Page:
Pfsense with Wireless NIC as access point - Also traffic isolation

Hey Guys,

I have a functioning PFSENSE router set up with snort and squid cache. I have 4 Ethernet NICS each creating their own subnet for traffic isolation. What I am asking is if I was to add a Wireless NIC to my setup would I be able to turn my router into a WIFI router?

Also if anyone has a better way of isolating traffic ( I run a computer buisness and a virus on a customers machine cannot talk to my local subnet etc) other than my current NIC and subnet setup.

I have previously used PFsense as a WLAN AP, even with multiple SSIDs. Sadly my new Pfsense motherboard/wlan combo does not seem to get along so I´m currently using an external AP.

Have a look here for some instructions:

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Thanks mate,

what about my traffic isolation do you think using a seperate nic for each seperate subnet is the best option?

ALSO :) the reason I had an issue is because I haven't plugged the WIFI NIC in yet which is why I didn't see the WIFI options haha

Sorry for my ignorance

You can setup everything with nics but you can only hold so many nics in one chassis. You need to use vlans and firewall rules to isolate a network for expansion in the future.

Using separate NICs should be fine as long as you don't need as many subnets, I currently have three NICs in mine, one is going to WAN and the other two to my switch which I've setup VLANs to isolate the traffic.

In my opinion VLANs are a better option than multiple NICs as you can add as many subnets as you want on the fly (I think my switch has a hard limit of 32 VLANs though)

In the picture below DMZ, ISOWIFI, GUEST, IOT, and ISOLAN are all VLAN interfaces and are going to one of the two NICs I've connected to the switch. Also WiFi is also technically a VLAN but its untagged and connects to my AP through the switch.

what are you using in your DMZ?

Mostly just my server which is running services that I need to access outside of my local network.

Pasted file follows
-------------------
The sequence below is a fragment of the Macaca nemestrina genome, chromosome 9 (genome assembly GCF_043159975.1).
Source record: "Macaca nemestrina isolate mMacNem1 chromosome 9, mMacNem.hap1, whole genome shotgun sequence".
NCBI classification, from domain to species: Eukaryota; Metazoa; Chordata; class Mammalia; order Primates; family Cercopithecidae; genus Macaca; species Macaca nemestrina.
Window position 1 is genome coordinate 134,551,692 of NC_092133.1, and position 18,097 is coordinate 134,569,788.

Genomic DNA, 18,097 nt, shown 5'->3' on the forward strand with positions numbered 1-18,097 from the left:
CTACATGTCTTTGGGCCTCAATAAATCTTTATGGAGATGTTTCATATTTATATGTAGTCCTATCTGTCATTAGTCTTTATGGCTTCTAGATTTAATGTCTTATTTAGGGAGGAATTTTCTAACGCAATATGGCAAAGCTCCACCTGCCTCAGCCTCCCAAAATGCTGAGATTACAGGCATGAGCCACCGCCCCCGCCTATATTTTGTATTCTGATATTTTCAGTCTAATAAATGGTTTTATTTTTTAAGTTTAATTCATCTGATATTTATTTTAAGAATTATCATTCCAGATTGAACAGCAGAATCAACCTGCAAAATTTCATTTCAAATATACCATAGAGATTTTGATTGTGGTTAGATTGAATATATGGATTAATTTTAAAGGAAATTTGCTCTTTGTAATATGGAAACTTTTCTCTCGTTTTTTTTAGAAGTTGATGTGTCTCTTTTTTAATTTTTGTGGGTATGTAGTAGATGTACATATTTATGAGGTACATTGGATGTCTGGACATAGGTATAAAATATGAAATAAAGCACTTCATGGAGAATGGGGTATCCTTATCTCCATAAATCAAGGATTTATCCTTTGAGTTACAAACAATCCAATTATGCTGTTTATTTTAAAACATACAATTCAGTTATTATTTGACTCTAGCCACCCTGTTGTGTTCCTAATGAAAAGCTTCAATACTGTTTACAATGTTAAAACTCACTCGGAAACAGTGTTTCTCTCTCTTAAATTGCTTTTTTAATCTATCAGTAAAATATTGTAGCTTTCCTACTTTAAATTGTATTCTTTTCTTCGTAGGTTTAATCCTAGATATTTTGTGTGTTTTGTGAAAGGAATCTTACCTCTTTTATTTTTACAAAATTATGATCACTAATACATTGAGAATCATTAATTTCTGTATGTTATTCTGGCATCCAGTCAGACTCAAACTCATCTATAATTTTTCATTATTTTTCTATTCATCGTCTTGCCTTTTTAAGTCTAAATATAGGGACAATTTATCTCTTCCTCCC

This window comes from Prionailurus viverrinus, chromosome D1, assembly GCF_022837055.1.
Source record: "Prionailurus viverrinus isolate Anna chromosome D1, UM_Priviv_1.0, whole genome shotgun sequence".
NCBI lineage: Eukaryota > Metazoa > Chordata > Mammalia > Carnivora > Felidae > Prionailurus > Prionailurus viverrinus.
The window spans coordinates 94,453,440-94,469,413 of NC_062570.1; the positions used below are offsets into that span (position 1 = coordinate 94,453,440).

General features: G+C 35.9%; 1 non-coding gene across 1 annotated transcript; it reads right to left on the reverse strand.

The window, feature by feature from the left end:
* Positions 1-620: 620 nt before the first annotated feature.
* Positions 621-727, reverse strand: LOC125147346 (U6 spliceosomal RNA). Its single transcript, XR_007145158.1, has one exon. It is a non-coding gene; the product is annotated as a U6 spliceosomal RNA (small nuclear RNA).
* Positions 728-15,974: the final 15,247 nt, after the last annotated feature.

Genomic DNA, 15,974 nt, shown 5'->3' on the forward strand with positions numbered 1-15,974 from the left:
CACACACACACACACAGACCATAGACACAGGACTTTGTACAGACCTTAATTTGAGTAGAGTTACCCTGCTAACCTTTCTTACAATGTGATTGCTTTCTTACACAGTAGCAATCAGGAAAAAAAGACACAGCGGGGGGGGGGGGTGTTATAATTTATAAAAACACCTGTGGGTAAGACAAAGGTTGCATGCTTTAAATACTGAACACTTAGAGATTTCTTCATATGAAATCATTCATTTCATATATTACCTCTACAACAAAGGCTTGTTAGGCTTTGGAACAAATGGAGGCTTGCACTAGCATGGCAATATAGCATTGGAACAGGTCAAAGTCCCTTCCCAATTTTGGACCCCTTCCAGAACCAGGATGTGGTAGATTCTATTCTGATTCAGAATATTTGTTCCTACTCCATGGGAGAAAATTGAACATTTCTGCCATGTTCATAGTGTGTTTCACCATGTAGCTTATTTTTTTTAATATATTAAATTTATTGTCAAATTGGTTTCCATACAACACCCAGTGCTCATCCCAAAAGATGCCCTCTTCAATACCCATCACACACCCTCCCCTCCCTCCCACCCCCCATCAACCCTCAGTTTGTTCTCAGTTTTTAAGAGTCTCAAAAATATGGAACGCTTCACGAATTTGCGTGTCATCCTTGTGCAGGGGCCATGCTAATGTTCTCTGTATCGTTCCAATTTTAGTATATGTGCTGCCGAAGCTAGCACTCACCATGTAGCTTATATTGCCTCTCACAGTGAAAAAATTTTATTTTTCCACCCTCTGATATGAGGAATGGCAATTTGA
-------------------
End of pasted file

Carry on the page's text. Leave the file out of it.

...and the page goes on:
So you do this and harden the server as opposed to port forwarding?

Not at the moment, I still port forward but I use it to keep my server separate from the local network.

1: Putting a wireless device in pfSense is fraught with issues. There have been tons of posts about it here, and on pfSense forums.

2: VLAN tagging is what you want to do. You can have multiple VLANs (even bridged to your other subnets) on a single interface.

3: Something like a Ubuquiti Unifi wireless access point system will totally accomplish everything you want. Separate WiFi/SSID per VLAN, etc. And yes, pfSense will do all the routing you could possibly want.


Beat me to it. Just connect an AP into the PFSense router instead of making it wireless. Always use designated devices for their designated duties.

VLAN tagging is your best bet if you have a managed switch capable of tagging your traffic correctly. It'll greatly de-complicate your network.

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Sorry again for my ignorance - VLANs have always confused me. My current setup is four nics WAN, INTERNAL, WORKSHOP and AP. Each have their own subnets for traffic isolation. I have also created rules in my firewall to stop WORKSHOP and INTERNAL communicating because as I have said previously Customer gear is on Workshop subnet my gear is on internal subnet. The backbone of my workshop network is an unmanaged switch along with another unmanged switch on the internal side. I just use DHCP for addressing on both nics.